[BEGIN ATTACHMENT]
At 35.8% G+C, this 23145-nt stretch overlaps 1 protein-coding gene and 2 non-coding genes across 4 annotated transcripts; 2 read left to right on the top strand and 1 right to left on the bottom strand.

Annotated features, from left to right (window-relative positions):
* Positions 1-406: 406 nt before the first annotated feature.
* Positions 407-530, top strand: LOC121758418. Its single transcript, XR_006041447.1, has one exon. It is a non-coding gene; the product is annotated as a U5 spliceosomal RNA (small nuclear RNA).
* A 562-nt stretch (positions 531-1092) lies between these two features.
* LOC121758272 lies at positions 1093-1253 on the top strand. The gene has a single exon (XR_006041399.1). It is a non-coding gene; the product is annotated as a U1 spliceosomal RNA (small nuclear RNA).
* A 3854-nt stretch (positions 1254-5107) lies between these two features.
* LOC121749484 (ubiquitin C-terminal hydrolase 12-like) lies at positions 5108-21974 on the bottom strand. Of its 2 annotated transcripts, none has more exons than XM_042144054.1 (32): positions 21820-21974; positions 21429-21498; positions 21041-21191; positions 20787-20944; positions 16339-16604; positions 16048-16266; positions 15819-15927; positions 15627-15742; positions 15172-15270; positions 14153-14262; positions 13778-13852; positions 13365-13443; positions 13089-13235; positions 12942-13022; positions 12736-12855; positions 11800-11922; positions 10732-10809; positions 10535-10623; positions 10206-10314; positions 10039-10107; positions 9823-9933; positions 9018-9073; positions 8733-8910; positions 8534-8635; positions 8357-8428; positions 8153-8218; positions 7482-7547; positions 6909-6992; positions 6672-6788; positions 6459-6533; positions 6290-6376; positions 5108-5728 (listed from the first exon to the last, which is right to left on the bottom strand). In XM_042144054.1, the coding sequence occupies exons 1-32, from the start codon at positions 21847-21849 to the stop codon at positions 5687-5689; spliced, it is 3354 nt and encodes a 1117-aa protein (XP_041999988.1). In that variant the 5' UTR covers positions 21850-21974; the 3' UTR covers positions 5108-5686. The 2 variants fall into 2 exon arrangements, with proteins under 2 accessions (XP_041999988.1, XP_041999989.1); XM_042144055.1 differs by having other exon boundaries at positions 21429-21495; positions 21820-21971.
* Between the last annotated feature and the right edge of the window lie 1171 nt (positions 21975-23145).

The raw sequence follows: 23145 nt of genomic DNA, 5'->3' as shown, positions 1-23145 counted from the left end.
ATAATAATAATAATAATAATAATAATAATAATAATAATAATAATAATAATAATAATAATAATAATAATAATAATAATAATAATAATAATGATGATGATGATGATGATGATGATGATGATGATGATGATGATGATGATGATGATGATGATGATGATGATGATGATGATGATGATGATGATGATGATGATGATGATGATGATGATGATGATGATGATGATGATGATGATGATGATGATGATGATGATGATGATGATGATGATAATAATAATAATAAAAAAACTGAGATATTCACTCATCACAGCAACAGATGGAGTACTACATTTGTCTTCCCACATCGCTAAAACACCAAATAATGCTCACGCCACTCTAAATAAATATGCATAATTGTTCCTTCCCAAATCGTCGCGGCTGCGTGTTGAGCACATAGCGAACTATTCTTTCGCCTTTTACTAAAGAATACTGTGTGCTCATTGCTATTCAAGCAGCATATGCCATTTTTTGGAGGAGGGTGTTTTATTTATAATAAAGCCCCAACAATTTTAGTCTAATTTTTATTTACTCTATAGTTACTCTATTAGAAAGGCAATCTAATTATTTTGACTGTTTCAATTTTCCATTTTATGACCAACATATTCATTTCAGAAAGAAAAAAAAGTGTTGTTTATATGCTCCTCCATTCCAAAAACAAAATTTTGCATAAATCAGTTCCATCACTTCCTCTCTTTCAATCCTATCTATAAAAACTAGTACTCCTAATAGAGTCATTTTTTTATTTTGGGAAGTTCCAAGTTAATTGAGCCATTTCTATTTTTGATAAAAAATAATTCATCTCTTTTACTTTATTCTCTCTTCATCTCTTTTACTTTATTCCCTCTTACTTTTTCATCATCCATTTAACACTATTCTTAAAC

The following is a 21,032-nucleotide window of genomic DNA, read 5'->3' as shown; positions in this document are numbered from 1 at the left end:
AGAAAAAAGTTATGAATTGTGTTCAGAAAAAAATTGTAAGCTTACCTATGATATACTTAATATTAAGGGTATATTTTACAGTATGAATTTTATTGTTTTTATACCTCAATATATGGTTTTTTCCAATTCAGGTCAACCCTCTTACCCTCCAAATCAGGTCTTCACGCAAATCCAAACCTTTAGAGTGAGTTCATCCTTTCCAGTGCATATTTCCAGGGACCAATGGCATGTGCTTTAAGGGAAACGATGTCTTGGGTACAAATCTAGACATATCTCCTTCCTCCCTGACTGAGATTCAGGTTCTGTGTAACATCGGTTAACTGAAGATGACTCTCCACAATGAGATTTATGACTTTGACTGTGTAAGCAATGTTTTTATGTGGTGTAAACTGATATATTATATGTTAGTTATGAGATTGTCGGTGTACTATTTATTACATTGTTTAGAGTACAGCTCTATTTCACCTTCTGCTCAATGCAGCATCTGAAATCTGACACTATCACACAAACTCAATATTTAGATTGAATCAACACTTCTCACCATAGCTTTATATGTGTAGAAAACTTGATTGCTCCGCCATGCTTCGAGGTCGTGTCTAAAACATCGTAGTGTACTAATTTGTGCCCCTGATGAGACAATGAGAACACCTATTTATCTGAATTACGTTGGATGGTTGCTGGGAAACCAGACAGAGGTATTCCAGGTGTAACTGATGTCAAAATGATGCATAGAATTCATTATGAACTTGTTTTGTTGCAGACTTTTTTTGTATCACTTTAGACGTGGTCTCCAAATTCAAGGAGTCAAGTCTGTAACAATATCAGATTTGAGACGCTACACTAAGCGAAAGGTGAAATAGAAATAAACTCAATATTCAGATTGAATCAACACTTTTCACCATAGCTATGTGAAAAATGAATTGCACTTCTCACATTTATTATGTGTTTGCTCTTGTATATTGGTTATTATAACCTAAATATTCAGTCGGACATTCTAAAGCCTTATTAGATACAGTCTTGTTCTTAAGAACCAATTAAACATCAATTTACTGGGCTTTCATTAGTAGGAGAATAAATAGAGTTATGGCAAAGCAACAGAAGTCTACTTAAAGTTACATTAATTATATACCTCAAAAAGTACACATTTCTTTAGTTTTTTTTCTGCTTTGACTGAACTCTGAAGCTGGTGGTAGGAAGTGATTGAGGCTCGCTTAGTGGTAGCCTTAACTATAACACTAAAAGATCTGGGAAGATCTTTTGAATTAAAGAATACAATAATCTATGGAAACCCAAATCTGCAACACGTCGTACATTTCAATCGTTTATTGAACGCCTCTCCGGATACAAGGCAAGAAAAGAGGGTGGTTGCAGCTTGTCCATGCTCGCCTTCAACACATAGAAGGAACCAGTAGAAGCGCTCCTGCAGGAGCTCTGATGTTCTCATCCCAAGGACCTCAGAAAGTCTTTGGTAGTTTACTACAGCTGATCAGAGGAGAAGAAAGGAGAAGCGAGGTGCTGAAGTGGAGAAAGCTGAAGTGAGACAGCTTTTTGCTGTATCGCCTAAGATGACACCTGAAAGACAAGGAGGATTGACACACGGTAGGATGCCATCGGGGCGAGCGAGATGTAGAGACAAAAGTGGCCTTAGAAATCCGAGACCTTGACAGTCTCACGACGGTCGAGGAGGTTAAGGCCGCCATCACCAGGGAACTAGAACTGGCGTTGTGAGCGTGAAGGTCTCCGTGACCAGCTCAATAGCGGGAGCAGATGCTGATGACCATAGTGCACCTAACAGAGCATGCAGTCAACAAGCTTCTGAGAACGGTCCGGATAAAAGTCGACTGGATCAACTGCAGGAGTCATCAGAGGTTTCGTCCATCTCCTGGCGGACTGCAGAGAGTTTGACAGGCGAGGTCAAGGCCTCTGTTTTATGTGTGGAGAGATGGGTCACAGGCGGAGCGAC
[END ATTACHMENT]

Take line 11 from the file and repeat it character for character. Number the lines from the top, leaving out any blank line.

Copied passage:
ATAATAATAATAATAATAATAATAATAATAATAATAATAATAATAATAATAATAATAATAATAATAATAATAATAATAATAATAATAATGATGATGATGATGATGATGATGATGATGATGATGATGATGATGATGATGATGATGATGATGATGATGATGATGATGATGATGATGATGATGATGATGATGATGATGATGATGATGATGATGATGATGATGATGATGATGATGATGATGATGATGATGATGATGATGATGATAATAATAATAATAAAAAAACTGAGATATTCACTCATCACAGCAACAGATGGAGTACTACATTTGTCTTCCCACATCGCTAAAACACCAAATAATGCTCACGCCACTCTAAATAAATATGCATAATTGTTCCTTCCCAAATCGTCGCGGCTGCGTGTTGAGCACATAGCGAACTATTCTTTCGCCTTTTACTAAAGAATACTGTGTGCTCATTGCTATTCAAGCAGCATATGCCATTTTTTGGAGGAGGGTGTTTTATTTATAATAAAGCCCCAACAATTTTAGTCTAATTTTTATTTACTCTATAGTTACTCTATTAGAAAGGCAATCTAATTATTTTGACTGTTTCAATTTTCCATTTTATGACCAACATATTCATTTCAGAAAGAAAAAAAAGTGTTGTTTATATGCTCCTCCATTCCAAAAACAAAATTTTGCATAAATCAGTTCCATCACTTCCTCTCTTTCAATCCTATCTATAAAAACTAGTACTCCTAATAGAGTCATTTTTTTATTTTGGGAAGTTCCAAGTTAATTGAGCCATTTCTATTTTTGATAAAAAATAATTCATCTCTTTTACTTTATTCTCTCTTCATCTCTTTTACTTTATTCCCTCTTACTTTTTCATCATCCATTTAACACTATTCTTAAAC